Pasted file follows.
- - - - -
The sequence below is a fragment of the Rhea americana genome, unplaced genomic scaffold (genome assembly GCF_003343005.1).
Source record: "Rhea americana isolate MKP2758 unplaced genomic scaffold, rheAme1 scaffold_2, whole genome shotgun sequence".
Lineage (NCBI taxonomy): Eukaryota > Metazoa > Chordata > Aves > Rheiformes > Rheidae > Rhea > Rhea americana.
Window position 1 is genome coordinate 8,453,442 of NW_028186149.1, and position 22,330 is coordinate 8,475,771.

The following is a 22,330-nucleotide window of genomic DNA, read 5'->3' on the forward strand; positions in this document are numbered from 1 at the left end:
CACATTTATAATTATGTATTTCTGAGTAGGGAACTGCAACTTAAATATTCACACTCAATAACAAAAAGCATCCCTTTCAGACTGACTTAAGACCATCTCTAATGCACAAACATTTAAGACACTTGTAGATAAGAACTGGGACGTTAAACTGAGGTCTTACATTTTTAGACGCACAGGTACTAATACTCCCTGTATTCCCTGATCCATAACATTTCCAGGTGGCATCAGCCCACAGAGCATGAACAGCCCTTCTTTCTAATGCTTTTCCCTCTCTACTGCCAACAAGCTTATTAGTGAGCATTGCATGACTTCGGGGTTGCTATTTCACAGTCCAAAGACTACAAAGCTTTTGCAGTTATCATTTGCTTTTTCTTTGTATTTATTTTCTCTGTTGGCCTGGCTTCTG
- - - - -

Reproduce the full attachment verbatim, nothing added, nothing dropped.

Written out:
The sequence below is a fragment of the Rhea americana genome, unplaced genomic scaffold (genome assembly GCF_003343005.1).
Source record: "Rhea americana isolate MKP2758 unplaced genomic scaffold, rheAme1 scaffold_2, whole genome shotgun sequence".
Lineage (NCBI taxonomy): Eukaryota > Metazoa > Chordata > Aves > Rheiformes > Rheidae > Rhea > Rhea americana.
Window position 1 is genome coordinate 8,453,442 of NW_028186149.1, and position 22,330 is coordinate 8,475,771.

The following is a 22,330-nucleotide window of genomic DNA, read 5'->3' on the forward strand; positions in this document are numbered from 1 at the left end:
CACATTTATAATTATGTATTTCTGAGTAGGGAACTGCAACTTAAATATTCACACTCAATAACAAAAAGCATCCCTTTCAGACTGACTTAAGACCATCTCTAATGCACAAACATTTAAGACACTTGTAGATAAGAACTGGGACGTTAAACTGAGGTCTTACATTTTTAGACGCACAGGTACTAATACTCCCTGTATTCCCTGATCCATAACATTTCCAGGTGGCATCAGCCCACAGAGCATGAACAGCCCTTCTTTCTAATGCTTTTCCCTCTCTACTGCCAACAAGCTTATTAGTGAGCATTGCATGACTTCGGGGTTGCTATTTCACAGTCCAAAGACTACAAAGCTTTTGCAGTTATCATTTGCTTTTTCTTTGTATTTATTTTCTCTGTTGGCCTGGCTTCTG